Pivoting Multiple Liminalities in Working Parenthood: Communicative Negotiations of Permanent, Transitional, and Limbo Liminalities

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liminality, work-family negotiation, pivoting, working parenthood, graduate student parents

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Drawing from the experiences of graduate students who become parents during graduate school in the United States, we argue that working parents encounter multiple liminalities, defined as “betwixt and between the original positions arrayed by law, custom, convention and ceremony” (Turner, 1977, p. 95) in their work-family negotiation. Findings revealed that graduate student parents (GSP) experienced permanent liminality when navigating parental leave policies, transitional liminality when managing work-family demands, and limbo liminality as GSPs are compared against “the ideal worker” in their everyday work. GSPs engaged in pivoting to unleash the agentic potential of their liminal positionality. Pivoting is enacted through (a) stepping into X or Y side of the liminal space to unlock oneself from the inbetweeness, (b) rotating back and forth between X and Y positions to attend to different roles, and (c) turning to an alternative space whereby the hybrid X-Y identities are embraced.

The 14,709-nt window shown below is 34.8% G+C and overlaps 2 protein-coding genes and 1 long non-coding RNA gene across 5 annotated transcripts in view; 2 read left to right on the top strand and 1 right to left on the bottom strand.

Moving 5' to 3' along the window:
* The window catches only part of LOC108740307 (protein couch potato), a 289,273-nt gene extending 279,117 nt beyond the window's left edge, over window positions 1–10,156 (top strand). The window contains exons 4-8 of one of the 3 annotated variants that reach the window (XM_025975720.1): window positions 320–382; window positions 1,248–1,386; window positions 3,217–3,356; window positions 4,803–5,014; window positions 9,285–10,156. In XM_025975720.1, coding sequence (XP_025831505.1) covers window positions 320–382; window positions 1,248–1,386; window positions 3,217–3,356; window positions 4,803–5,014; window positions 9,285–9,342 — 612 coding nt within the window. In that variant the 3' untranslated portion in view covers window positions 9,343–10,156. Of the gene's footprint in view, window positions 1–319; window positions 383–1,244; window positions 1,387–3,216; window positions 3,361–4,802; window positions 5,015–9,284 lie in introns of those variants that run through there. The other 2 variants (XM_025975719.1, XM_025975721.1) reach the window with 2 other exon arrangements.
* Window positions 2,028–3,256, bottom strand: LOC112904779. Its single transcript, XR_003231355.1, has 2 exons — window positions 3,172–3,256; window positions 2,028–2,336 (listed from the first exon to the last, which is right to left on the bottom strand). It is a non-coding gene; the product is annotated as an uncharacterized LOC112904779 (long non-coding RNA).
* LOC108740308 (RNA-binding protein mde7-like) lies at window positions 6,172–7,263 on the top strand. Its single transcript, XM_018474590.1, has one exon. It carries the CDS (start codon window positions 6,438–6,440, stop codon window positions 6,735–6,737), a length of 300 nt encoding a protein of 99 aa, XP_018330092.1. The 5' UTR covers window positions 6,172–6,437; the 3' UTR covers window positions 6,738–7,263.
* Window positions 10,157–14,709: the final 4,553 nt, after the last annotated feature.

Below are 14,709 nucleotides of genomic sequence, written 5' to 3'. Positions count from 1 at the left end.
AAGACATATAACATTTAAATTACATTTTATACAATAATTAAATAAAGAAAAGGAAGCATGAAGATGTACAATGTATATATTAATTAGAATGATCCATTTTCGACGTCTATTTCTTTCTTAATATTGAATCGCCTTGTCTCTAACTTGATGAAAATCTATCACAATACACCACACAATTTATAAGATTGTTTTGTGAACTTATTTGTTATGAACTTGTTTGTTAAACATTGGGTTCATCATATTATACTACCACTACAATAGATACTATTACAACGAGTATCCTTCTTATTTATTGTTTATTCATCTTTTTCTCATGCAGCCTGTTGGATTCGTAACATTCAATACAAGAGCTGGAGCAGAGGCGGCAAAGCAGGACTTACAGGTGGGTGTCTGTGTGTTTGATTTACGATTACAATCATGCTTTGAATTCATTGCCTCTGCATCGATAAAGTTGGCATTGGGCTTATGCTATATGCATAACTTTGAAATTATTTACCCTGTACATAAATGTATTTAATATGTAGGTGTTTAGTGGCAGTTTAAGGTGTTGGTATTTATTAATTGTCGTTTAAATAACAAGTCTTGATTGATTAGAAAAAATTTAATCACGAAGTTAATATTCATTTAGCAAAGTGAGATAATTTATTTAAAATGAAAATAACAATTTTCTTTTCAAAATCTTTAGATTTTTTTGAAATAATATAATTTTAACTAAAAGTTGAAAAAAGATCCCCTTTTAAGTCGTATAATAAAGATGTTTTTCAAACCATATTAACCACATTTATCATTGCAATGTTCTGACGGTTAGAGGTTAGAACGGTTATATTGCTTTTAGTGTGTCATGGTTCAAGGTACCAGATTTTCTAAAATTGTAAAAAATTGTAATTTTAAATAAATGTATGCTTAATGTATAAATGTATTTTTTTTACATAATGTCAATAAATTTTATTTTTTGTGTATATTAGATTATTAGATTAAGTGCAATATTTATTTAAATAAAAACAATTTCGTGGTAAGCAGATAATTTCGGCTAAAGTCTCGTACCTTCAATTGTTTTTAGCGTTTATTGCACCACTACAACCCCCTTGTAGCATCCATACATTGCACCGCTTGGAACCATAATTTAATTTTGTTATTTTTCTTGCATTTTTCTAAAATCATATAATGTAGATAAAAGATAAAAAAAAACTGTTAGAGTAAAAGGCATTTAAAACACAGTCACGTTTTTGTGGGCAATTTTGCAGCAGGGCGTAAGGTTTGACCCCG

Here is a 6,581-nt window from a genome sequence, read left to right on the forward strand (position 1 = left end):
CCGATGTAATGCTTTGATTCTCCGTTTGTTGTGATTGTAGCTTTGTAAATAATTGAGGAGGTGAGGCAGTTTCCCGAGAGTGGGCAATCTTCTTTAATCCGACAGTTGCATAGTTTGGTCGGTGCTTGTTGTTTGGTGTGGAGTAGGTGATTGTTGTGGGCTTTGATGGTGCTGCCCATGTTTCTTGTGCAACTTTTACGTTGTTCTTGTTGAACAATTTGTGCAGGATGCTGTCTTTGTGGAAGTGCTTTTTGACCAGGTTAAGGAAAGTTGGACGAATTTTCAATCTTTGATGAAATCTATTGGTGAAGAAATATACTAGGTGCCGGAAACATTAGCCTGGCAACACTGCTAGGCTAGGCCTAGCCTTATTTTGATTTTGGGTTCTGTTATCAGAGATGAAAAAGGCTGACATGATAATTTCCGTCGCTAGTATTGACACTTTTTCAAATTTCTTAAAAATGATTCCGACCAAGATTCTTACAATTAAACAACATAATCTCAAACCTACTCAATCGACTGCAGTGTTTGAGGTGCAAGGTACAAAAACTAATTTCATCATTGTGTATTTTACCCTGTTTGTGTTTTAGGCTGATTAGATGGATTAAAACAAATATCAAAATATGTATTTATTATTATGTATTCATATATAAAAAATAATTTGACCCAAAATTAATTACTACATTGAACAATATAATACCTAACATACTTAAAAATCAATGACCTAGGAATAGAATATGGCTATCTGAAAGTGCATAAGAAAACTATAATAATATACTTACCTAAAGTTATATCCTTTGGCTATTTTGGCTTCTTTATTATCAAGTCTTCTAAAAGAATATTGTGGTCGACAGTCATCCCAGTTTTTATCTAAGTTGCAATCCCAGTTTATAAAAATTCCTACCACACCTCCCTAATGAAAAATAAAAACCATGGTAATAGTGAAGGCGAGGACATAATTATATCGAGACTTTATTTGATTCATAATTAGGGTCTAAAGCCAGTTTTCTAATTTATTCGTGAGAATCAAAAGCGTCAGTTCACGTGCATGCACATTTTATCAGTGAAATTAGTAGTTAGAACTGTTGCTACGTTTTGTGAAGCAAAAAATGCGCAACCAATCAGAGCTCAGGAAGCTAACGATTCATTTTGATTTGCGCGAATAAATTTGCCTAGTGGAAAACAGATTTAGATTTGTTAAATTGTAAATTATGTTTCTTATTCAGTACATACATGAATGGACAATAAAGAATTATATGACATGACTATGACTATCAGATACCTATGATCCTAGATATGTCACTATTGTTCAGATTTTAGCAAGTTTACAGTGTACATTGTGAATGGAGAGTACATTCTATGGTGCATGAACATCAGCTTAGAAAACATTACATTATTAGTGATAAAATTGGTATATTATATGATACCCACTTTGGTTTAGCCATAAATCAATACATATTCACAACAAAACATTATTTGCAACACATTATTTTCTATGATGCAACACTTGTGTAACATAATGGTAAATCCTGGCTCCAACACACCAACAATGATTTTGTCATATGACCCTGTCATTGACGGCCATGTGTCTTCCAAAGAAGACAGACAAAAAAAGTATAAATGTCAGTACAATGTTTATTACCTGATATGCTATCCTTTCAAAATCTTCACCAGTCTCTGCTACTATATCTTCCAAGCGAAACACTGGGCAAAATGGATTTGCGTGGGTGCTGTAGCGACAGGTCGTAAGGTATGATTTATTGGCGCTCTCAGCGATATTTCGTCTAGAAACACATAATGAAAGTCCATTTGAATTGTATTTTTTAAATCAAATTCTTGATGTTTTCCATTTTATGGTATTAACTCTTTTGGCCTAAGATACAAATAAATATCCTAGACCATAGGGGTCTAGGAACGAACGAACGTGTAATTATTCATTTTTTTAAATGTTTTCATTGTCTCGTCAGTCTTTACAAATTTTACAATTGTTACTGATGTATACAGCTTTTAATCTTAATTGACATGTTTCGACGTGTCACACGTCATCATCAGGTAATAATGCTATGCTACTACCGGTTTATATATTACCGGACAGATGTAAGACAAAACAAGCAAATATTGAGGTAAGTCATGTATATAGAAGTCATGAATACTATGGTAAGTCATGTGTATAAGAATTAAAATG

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Management Communication Quarterly, in press